Thursday, October 16, 2014

Checklist Spirituality

Thoughts for Sunday's Contemplative Service

St Theresa of Avila writes about prayer using the metaphor of watering the garden of the soul. She writes about different ways water can get to the garden. From a well, from an irrigation channel, or from the garden being located next to the river. (And from the rain...which we're not mentioning this week ion the service.)

Digging wells, and irrigation ditches both feel like a lot of effort. Carrying buckets of water is back breaking work. Theresa's third illustration is of the garden being next to the river. No work needs to be involved because the roots of the plants can grow deep down into the soil and receive water that way.

The only effort involved is the natural process of growing roots.

This can be an encouragement and a challenge.

An encouragement because there are times when spiritual disciplines can be exhausting. I want to nurture my soul, but prayer feels unobtainable and my bible seems to be welded shut. Knowing that at some place in the depths of my life, I have roots that still draw from the water of life, gives me strength to make it though those times that feel 'dry'.

A challenge because being rooted to the source means I no longer can have a Checklist Spirituality. The hard work of digging wells and irrigation ditches, the drudgery of carrying daily buckets of water, all give me a to do list and a sense of achievement when I'm done. Praying for other people can feel a lot easier than simply allowing myself to rest in God's presence - resting feels like I'm not doing anything.

Inside each of us there is a place where our roots go deep into the living water of God. Our work is trusting that our roots will draw the nurture we need.

Thursday, October 02, 2014

The Well and the Water

Thoughts for Sunday's Contemplative Service

When I was a child I was remember watching an Episode of Arthur C. Clarke's Mysterious World that was all about water dowsing. It fascinated me so much that I made my own dowsing rods out of a spare wire coat hanger and walked around the back garden for hours. I never dug any holes by Mom's rose bushes, but I was captivated by the idea that somebody could walk around and tell you where to dig for water.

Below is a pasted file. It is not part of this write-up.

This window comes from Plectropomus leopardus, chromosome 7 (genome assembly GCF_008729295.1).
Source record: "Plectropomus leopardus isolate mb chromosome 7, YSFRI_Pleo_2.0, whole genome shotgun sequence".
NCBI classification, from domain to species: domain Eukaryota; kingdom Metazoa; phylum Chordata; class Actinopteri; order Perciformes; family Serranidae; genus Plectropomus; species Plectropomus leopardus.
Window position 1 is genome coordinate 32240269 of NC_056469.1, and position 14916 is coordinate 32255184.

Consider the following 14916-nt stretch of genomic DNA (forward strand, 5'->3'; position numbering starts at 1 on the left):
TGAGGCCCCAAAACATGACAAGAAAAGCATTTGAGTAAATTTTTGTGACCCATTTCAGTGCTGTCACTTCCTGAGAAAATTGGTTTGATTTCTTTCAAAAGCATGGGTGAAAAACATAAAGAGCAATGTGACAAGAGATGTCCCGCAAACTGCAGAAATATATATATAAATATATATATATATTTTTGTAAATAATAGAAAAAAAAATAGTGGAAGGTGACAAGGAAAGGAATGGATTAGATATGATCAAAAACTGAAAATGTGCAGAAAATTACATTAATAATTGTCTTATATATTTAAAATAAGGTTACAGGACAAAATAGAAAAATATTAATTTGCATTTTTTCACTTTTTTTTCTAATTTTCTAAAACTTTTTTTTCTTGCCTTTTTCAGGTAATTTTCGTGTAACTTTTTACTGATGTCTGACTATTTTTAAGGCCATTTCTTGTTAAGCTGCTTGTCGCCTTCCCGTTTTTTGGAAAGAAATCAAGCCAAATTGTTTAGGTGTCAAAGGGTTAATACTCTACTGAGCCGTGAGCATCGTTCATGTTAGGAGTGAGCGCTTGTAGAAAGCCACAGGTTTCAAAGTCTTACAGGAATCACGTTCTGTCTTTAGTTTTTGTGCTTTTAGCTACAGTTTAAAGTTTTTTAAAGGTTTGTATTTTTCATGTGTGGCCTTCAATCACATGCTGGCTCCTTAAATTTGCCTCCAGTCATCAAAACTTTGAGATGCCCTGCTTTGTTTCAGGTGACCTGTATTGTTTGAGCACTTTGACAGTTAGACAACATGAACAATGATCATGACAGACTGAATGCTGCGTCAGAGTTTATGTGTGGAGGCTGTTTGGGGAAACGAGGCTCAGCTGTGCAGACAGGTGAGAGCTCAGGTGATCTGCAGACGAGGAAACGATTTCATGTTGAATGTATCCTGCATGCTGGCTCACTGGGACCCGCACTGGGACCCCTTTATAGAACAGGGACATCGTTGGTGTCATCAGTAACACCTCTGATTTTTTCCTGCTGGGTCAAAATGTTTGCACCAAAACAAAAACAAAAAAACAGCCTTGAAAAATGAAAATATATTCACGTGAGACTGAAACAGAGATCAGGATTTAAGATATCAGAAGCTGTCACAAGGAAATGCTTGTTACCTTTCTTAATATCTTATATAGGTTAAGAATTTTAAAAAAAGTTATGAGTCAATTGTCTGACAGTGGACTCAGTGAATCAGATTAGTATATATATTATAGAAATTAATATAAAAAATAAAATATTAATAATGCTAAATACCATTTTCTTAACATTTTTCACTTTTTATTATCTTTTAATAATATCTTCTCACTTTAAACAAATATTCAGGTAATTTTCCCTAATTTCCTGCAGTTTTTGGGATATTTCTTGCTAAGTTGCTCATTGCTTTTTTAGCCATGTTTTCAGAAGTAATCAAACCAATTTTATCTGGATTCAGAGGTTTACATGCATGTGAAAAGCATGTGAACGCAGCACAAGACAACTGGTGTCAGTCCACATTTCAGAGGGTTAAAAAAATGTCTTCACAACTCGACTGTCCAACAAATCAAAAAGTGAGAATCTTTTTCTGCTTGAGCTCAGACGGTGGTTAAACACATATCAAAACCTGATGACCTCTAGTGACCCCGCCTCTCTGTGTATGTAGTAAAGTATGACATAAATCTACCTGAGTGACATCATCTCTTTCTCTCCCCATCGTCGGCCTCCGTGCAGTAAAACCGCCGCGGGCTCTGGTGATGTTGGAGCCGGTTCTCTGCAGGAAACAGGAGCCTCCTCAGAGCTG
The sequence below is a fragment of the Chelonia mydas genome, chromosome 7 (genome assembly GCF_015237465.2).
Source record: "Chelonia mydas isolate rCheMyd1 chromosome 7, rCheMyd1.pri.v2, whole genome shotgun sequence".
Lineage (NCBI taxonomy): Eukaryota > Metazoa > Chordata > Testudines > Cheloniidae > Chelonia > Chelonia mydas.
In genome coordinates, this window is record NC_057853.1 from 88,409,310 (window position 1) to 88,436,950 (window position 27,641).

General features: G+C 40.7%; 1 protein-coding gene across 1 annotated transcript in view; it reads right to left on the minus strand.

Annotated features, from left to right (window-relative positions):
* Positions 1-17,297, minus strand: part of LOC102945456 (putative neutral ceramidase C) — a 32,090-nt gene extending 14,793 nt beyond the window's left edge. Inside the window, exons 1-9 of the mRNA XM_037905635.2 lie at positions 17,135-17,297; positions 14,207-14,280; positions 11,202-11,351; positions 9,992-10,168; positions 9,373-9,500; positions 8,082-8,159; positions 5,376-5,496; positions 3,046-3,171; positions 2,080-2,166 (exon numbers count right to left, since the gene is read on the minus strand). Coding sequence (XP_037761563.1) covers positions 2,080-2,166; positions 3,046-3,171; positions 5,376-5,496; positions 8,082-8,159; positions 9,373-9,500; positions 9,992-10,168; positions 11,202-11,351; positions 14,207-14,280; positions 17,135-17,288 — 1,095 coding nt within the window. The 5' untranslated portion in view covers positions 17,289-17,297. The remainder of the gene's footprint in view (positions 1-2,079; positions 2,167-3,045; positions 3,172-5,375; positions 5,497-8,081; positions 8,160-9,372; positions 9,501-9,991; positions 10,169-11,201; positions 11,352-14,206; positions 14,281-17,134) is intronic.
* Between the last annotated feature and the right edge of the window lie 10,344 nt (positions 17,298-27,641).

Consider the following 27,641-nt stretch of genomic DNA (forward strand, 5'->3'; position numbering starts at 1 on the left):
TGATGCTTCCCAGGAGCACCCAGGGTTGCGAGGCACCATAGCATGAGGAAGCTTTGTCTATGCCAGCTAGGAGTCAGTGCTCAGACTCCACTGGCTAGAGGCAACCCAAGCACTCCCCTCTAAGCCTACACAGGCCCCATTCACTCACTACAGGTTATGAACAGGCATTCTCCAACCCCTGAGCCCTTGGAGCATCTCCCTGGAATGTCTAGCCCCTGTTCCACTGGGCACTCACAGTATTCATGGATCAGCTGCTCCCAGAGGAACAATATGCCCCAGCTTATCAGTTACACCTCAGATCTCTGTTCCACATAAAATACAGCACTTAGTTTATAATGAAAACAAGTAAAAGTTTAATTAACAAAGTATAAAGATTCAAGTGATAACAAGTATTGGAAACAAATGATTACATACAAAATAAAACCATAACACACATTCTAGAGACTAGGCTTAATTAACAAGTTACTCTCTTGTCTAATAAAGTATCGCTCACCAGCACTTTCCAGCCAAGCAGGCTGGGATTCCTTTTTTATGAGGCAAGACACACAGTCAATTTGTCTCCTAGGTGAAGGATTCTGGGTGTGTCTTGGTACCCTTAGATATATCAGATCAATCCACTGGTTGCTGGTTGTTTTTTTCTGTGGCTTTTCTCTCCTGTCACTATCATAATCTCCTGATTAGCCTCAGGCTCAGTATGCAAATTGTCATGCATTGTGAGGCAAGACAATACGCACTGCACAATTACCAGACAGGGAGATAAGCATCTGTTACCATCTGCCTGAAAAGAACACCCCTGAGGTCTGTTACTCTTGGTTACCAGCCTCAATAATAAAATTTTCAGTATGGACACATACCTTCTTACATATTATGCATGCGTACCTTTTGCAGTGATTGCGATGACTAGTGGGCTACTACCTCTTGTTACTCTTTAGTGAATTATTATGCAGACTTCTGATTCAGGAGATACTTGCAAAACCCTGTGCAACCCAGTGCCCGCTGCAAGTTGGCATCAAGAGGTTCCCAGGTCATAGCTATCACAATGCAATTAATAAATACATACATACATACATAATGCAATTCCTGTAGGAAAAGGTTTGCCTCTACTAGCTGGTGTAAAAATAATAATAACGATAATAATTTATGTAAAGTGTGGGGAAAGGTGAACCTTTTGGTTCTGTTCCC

Much of my early spiritual life feels like that. I would listen to Experts telling me where I should 'dig' for Living Water. Whether it was retreats, books, revivals, preachers, denominations, particular practices, I would listen to the expert tell me how they had encountered God and then rush out and try and duplicate the experience in my life.

Most of the time I failed, or if I didn't fail, the results didn't last.

Of course when I didn't find water, I blamed myself, the 'expert' couldn't possibly be wrong. I misinterpreted what they said, I didn't pray hard enough, I had un-confessed sin that God was punishing me for etc.

I remember a Charlie Brown cartoon from when I was a kid. Linus was praying and trying to work out how to hold his hands like an antenna to get the best 'reception' from God. It seems funny to me now, but that is very much what I was doing.

I've come to realize that my interior landscape is as unique as my fingerprints. Other people can give me guidelines about where to dig wells to find living water, but they cannot speak with any certainty. I need to learn to trust my own spiritual intuition.

Digging wells is exhausting work. When it doesn't lead to water it is disheartening it causes me to doubt my own ability to hear God's voice. And there are other subtle traps I've noticed as well.

Somehow I've gotten it into my head that if I am digging in the correct spot it should be easy to connect to God. That living water will just flow naturally and effortlessly into my life. Digging wells doesn't work like that...and neither does my relationship with God. Sometimes it is back breaking work for me to connect with God. Every fiber of my being wants to stop digging, and it's only as I persist that I push through the ground to connect to living water again.

And sometimes, wells dry up.

I can get very attached to the location of a well. Particular practices that pour living water into me do not work for ever. I remember revisiting a book that was very meaningful to me at one time in my life. When I reread it 10 years later I couldn't work out what I saw in it.

Certain prayer practices work for me for a while and then they go dry.

Not all wells last forever.

The temptation for me here is I confuse the Well with the Water. I think because the well is gone, that the water is gone too.  The Well is not the Source, it is just how I access the source.

I'm learning to develop a nomadic spirituality. One that isn't afraid to trust that God will lead me to new sources of water.

For Reflection:

What wells do you currently have in your life? Where do you access living water?
Where might you be being called to dig somewhere new?